This is an interesting perspective and one I had recently with a colleague while we were hiking out in Pawnee Buttes of Northern Colorado. The nuts and bolts of the back story here is that we were talking about the creative process and how people “see” their pictures. It’s not so much the pre-visualization process (although that’s a good topic too), this is more a question of what your eye happens to catch first.
While both the light and the composition are essential elements to a photograph, often times you will “see” one before the other. So the question became one of “Do you see the light?” versus “Do you see the composition?” Take for example the photo I’ve shared in the past of Bull Island at Sunrise:
When I first saw this scene, it was not a sunrise – it was more around 11am – noonish. It was my previous trip to Bull island, and my first thought was “This scene would be gorgeous at sunrise!” To me, for that moment, the composition was totally the first and only thing that popped into my mind – I simply had to find the time to get back for the right light. As you can tell from the above shot, I did!
By contrast, sometimes you are in a location and the light just speaks to you…something about it inspires you to capture the moment. After the moment of inspiration then, the way to compose starts to creep into your minds eye. Here, a great example from my own portfolio archives is some beams of light that caught my eye in a parking garage:
The lines of light that shot through the grid-style wall of the garage really caught my eye here, and I spent a good ten minutes trying to figure out the best way to capture the moment. Clearly, I was shooting on a tripod, but I wasn’t sure if I should look at it from this side, the other end, or from the front. Either end would have given a left-to-right (horiztonal eye movement) perspective, whereas shooting from on the side would have been a vertical sort of shot, with the lines drawing the eye in. Ultimately, I shot it as my own eyes first saw it: left to right. The point though, is that I saw the light first, then had to think about the composition…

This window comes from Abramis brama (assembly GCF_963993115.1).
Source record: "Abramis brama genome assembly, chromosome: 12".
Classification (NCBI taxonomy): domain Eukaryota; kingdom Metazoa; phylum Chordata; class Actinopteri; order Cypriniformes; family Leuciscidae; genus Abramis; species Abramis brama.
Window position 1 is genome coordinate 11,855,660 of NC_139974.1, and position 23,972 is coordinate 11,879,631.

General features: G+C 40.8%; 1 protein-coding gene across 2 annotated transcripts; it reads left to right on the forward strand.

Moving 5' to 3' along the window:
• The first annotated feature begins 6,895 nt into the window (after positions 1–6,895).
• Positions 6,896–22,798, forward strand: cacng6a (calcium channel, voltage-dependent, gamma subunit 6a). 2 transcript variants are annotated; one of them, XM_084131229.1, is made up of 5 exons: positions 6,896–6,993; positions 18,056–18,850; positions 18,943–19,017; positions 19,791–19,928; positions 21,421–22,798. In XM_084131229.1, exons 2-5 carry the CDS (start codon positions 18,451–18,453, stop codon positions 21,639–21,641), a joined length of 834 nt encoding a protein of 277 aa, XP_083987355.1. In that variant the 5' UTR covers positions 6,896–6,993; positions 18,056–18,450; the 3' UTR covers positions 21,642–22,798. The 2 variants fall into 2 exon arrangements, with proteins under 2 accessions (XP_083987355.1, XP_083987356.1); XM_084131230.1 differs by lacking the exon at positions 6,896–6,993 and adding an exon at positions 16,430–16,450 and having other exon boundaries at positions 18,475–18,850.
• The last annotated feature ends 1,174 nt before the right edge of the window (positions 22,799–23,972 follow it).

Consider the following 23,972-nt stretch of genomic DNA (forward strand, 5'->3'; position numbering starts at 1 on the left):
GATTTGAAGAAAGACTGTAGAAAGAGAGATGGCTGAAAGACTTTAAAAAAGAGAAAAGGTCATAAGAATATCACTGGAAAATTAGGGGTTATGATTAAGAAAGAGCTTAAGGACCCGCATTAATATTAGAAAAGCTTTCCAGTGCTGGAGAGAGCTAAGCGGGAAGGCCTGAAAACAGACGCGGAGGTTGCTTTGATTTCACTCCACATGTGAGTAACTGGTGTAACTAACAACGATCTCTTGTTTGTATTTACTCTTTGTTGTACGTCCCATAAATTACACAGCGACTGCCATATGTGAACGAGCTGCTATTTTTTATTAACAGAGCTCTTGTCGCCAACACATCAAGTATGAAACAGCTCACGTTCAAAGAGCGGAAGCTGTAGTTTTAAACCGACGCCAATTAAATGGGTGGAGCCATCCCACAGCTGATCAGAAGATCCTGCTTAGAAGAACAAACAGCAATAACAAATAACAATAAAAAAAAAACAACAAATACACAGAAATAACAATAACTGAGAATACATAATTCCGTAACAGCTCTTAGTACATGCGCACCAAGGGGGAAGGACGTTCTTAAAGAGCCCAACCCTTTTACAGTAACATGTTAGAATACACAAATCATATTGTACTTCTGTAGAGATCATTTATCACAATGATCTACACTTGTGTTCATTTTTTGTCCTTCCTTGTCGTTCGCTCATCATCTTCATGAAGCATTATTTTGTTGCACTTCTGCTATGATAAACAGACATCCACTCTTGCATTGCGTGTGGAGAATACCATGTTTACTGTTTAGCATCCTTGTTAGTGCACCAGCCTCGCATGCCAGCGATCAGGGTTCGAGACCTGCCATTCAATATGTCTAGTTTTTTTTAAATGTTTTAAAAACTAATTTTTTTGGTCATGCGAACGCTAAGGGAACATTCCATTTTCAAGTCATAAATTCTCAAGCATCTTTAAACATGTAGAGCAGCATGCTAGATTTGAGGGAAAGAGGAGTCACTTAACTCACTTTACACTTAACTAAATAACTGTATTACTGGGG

For me, the best way to express the whole idea of looking at images from a perspective of lighting and composition, it’s probably better to not use the term “versus” because neither one weighs more for me – I consider both equally. Does one sometimes catch my eye first? Of course – but I always draw the other element into the image whenever possible. For me it’s more of a scale – with lighting on one end and composition on the other:
Sometimes something on the left end of the spectrum catches my eye, then my brain pulls me to the right to bring the two together. Other times something on the right end catches my eye, then the opposite happens, my mind starts thinking about the left.
As you can see, it’s not as simple as one would think to really definitely answer this – but I will say this: It helps to explore which you may lean toward more. Some people just see the lighting element of imagery plain as day, while for other the composition just falls naturally into place. Knowing which way you lean though, can help you to work on the other element. The question really to ask then is: which comes first in your eye? (Hint: Sound off in the comments! 🙂 ) Happy shooting and we’ll see you back here Friday for some honest to goodness ground-breaking news!